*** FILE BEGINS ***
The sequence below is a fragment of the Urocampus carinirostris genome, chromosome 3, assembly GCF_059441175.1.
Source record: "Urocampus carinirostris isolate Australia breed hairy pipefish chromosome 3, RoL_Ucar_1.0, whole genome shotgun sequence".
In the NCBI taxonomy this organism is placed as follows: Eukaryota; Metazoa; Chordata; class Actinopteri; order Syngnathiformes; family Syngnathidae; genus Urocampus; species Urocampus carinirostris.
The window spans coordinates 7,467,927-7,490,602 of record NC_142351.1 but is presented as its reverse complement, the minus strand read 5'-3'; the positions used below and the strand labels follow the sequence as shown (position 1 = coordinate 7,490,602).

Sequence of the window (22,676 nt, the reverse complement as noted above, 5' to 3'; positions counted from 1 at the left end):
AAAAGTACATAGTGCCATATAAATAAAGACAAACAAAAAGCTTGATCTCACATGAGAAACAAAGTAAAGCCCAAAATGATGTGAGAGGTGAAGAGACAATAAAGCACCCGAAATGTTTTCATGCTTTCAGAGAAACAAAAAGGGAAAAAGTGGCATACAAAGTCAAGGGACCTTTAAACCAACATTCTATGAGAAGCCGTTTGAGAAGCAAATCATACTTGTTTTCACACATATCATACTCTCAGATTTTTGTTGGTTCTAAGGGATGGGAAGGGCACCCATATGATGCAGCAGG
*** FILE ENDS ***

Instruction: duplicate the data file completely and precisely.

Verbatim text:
The sequence below is a fragment of the Urocampus carinirostris genome, chromosome 3, assembly GCF_059441175.1.
Source record: "Urocampus carinirostris isolate Australia breed hairy pipefish chromosome 3, RoL_Ucar_1.0, whole genome shotgun sequence".
In the NCBI taxonomy this organism is placed as follows: Eukaryota; Metazoa; Chordata; class Actinopteri; order Syngnathiformes; family Syngnathidae; genus Urocampus; species Urocampus carinirostris.
The window spans coordinates 7,467,927-7,490,602 of record NC_142351.1 but is presented as its reverse complement, the minus strand read 5'-3'; the positions used below and the strand labels follow the sequence as shown (position 1 = coordinate 7,490,602).

Sequence of the window (22,676 nt, the reverse complement as noted above, 5' to 3'; positions counted from 1 at the left end):
AAAAGTACATAGTGCCATATAAATAAAGACAAACAAAAAGCTTGATCTCACATGAGAAACAAAGTAAAGCCCAAAATGATGTGAGAGGTGAAGAGACAATAAAGCACCCGAAATGTTTTCATGCTTTCAGAGAAACAAAAAGGGAAAAAGTGGCATACAAAGTCAAGGGACCTTTAAACCAACATTCTATGAGAAGCCGTTTGAGAAGCAAATCATACTTGTTTTCACACATATCATACTCTCAGATTTTTGTTGGTTCTAAGGGATGGGAAGGGCACCCATATGATGCAGCAGG